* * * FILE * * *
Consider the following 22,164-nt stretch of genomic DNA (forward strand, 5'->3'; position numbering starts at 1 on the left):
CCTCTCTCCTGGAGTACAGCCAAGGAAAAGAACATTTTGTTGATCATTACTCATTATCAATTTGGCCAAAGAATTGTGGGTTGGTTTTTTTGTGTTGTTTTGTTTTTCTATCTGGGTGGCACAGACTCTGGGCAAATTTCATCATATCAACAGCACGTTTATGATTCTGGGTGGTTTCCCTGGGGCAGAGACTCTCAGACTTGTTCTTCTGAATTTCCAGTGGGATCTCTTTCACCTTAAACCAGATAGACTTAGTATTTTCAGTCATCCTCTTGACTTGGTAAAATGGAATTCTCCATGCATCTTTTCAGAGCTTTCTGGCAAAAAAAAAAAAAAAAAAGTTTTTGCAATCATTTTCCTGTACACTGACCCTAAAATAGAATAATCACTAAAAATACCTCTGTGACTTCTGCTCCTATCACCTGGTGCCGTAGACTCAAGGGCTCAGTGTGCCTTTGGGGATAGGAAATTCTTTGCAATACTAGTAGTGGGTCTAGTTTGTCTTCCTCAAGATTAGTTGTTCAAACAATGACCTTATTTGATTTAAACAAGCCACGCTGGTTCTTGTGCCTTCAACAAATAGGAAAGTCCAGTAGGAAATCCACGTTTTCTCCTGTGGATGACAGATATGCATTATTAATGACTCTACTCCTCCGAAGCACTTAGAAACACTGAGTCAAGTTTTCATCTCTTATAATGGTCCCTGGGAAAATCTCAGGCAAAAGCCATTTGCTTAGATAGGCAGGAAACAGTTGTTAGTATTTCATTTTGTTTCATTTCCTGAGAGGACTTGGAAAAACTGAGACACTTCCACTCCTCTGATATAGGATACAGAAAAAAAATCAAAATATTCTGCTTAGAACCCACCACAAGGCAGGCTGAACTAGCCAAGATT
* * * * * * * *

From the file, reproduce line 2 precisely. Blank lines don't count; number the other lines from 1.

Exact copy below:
CCTCTCTCCTGGAGTACAGCCAAGGAAAAGAACATTTTGTTGATCATTACTCATTATCAATTTGGCCAAAGAATTGTGGGTTGGTTTTTTTGTGTTGTTTTGTTTTTCTATCTGGGTGGCACAGACTCTGGGCAAATTTCATCATATCAACAGCACGTTTATGATTCTGGGTGGTTTCCCTGGGGCAGAGACTCTCAGACTTGTTCTTCTGAATTTCCAGTGGGATCTCTTTCACCTTAAACCAGATAGACTTAGTATTTTCAGTCATCCTCTTGACTTGGTAAAATGGAATTCTCCATGCATCTTTTCAGAGCTTTCTGGCAAAAAAAAAAAAAAAAAAGTTTTTGCAATCATTTTCCTGTACACTGACCCTAAAATAGAATAATCACTAAAAATACCTCTGTGACTTCTGCTCCTATCACCTGGTGCCGTAGACTCAAGGGCTCAGTGTGCCTTTGGGGATAGGAAATTCTTTGCAATACTAGTAGTGGGTCTAGTTTGTCTTCCTCAAGATTAGTTGTTCAAACAATGACCTTATTTGATTTAAACAAGCCACGCTGGTTCTTGTGCCTTCAACAAATAGGAAAGTCCAGTAGGAAATCCACGTTTTCTCCTGTGGATGACAGATATGCATTATTAATGACTCTACTCCTCCGAAGCACTTAGAAACACTGAGTCAAGTTTTCATCTCTTATAATGGTCCCTGGGAAAATCTCAGGCAAAAGCCATTTGCTTAGATAGGCAGGAAACAGTTGTTAGTATTTCATTTTGTTTCATTTCCTGAGAGGACTTGGAAAAACTGAGACACTTCCACTCCTCTGATATAGGATACAGAAAAAAAATCAAAATATTCTGCTTAGAACCCACCACAAGGCAGGCTGAACTAGCCAAGATT